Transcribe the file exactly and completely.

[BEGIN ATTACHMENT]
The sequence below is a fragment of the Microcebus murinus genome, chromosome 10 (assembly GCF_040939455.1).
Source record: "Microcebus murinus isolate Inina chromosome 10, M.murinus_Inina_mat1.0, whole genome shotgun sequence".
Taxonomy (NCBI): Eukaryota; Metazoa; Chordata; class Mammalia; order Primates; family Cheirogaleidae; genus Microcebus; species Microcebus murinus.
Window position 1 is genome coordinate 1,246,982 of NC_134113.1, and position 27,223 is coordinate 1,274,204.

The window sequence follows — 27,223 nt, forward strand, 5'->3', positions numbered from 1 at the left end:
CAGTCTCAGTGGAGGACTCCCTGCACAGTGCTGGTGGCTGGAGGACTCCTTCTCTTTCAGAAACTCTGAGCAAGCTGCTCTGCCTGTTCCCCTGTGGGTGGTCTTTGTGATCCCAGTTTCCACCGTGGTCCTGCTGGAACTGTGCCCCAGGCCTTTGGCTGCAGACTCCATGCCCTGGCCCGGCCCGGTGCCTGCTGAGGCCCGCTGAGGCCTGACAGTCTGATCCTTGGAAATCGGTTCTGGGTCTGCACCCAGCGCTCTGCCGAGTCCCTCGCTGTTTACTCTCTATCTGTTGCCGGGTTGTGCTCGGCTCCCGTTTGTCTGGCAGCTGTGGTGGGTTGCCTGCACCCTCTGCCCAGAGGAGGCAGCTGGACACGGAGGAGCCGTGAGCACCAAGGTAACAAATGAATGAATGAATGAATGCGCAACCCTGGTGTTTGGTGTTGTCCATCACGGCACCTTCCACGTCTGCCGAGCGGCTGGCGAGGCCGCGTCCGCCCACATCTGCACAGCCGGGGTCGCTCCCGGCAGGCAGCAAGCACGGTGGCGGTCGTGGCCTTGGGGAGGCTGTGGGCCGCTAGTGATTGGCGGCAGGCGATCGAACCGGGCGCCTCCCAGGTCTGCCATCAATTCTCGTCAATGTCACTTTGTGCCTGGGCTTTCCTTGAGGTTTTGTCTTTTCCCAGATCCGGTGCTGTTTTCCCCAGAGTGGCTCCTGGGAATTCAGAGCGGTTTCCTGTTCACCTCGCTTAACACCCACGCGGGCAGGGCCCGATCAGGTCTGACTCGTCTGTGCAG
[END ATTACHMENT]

The sequence below is a fragment of the Microcebus murinus genome, chromosome 10 (assembly GCF_040939455.1).
Source record: "Microcebus murinus isolate Inina chromosome 10, M.murinus_Inina_mat1.0, whole genome shotgun sequence".
Taxonomy (NCBI): Eukaryota; Metazoa; Chordata; class Mammalia; order Primates; family Cheirogaleidae; genus Microcebus; species Microcebus murinus.
Window position 1 is genome coordinate 1,246,982 of NC_134113.1, and position 27,223 is coordinate 1,274,204.

The window sequence follows — 27,223 nt, forward strand, 5'->3', positions numbered from 1 at the left end:
CAGTCTCAGTGGAGGACTCCCTGCACAGTGCTGGTGGCTGGAGGACTCCTTCTCTTTCAGAAACTCTGAGCAAGCTGCTCTGCCTGTTCCCCTGTGGGTGGTCTTTGTGATCCCAGTTTCCACCGTGGTCCTGCTGGAACTGTGCCCCAGGCCTTTGGCTGCAGACTCCATGCCCTGGCCCGGCCCGGTGCCTGCTGAGGCCCGCTGAGGCCTGACAGTCTGATCCTTGGAAATCGGTTCTGGGTCTGCACCCAGCGCTCTGCCGAGTCCCTCGCTGTTTACTCTCTATCTGTTGCCGGGTTGTGCTCGGCTCCCGTTTGTCTGGCAGCTGTGGTGGGTTGCCTGCACCCTCTGCCCAGAGGAGGCAGCTGGACACGGAGGAGCCGTGAGCACCAAGGTAACAAATGAATGAATGAATGAATGCGCAACCCTGGTGTTTGGTGTTGTCCATCACGGCACCTTCCACGTCTGCCGAGCGGCTGGCGAGGCCGCGTCCGCCCACATCTGCACAGCCGGGGTCGCTCCCGGCAGGCAGCAAGCACGGTGGCGGTCGTGGCCTTGGGGAGGCTGTGGGCCGCTAGTGATTGGCGGCAGGCGATCGAACCGGGCGCCTCCCAGGTCTGCCATCAATTCTCGTCAATGTCACTTTGTGCCTGGGCTTTCCTTGAGGTTTTGTCTTTTCCCAGATCCGGTGCTGTTTTCCCCAGAGTGGCTCCTGGGAATTCAGAGCGGTTTCCTGTTCACCTCGCTTAACACCCACGCGGGCAGGGCCCGATCAGGTCTGACTCGTCTGTGCAG